A culinary and cultural journal for the nation's capital

Food & Drink

Champi: the new restaurant on the block in old Kingston honouring Grandma’s Laos cooking

Sophia Brady
Man and woman in a restaurant

Bianca and Aiden, founders and directors of Champi Restaurant. Photo: Thomas Lucraft.

There is a new face in old Kingston, taking up residence where the beloved Banana Leaf restaurant left a vacant spot earlier this year on Kennedy Street.

The hint to the inspiration behind the restaurant greets you at the front door. It is a black and white picture; the very same photo appears on the first page of the menu. It is of chef and owner Aiden Xindavong’s beloved grandmother, Thongxoun.

Born in Laos, Aiden has strong memories of spending time with his grandmother in her hometown of Champi. The small village along the Xadone River in the Champasak Province was the backdrop to a childhood of sourcing the freshest of produce from the family farm and grilling meals over a charcoal fire.

Black and white picture of a young woman

Aiden Xindavong’s beloved, Grandmother Thongxoun. Photo: Supplied.

Together with wife and business partner Bianca Fong, they are evoking Aiden’s youth and longing for a taste of home. At the same time, they are honouring Grandmother Thongxoun with the restaurant name and recreating some of her recipes.

Dark and moody inside with low lights and candles, the interior of the couples’ new venture is simple and warm. The menu is designed to share and is broken up into starters, soups, main dishes, curries, hot wok items, noodles and rice with options going beyond the border of Laos cuisine and featuring Thai dishes as well.

For dinner on a recent visit, I opt for a taste of Aiden’s nostalgia and order all the items with the word Grandma in it. First up is a starter, Grandma’s Signature Barramundi Fish Cakes. Four plump golden fried fish cakes hit the table with sweet chilli and cucumber dipping sauce. Generously portioned minced fish is mixed with whole herbs and chilli you can taste and see in every bite. It is spicy and utterly delightful dunked into the sauce.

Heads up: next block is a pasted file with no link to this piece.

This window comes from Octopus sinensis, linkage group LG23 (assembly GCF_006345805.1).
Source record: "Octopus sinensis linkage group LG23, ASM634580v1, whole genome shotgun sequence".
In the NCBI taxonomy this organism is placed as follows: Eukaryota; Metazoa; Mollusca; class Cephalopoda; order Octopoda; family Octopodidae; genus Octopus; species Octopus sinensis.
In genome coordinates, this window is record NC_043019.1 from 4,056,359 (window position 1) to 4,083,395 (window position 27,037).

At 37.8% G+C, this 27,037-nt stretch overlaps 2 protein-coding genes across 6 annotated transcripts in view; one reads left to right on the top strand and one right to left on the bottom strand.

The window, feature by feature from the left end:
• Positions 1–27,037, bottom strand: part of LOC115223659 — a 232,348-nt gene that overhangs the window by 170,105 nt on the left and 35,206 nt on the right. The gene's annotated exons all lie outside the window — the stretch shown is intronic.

Soup in a bowl

Tom Zaap, Grandma’s homemade hot and sour pork rib soup. Photo: Sophia Brady.

Next is pure nourishment in the form of Tom Zaap, described as Grandma’s homemade hot and sour pork rib soup with a blend of fresh lemongrass, galangals, lime, tamarind and herbs. A good hearty soup is a balm for my soul, and this was a wholesome bowl full of fresh ingredients that soothe and excite me at the same time. The tender pork rib meat was ready to fall off the bone and combined magically with the puckering effect of the tamarind along with the spiciness of the chillies.

To finish, a serve of sticky rice and Grandma’s Free-Range Chicken, marinated in lemongrass, fresh herbs, and a touch of anchovies. It is cooked over the fire and served with the distinctive marks and smell of the grill.

Chicken on a plate with rice

Grandma’s Free-Range Chicken. Photo: Sophia Brady.

Of all the dishes on the menu, this one is Aiden’s favourite and the greatest homage to his childhood memories. Starting with the main ingredient itself, he remembers his grandmother sourcing her own free-range chicken from her backyard farm and then methodically preparing the marinade on the mortar and pestle. It is a lovely simple satisfying dish served rustically on a wooden board with a crunchy papaya salad.

Interior of a restaurant

Champi Restaurant. Photo: Thomas Lucraft.

Champi is located at 17 Kennedy Street, Kingston. It’s open from Tuesday to Sunday for dinner from 5:30 pm.

Original Article published by Sophia Brady on Riotact.

This entry was posted in Food & Drink and tagged Aiden Xindavong, Bianca Fong, Champi, Kingston, laos.

Top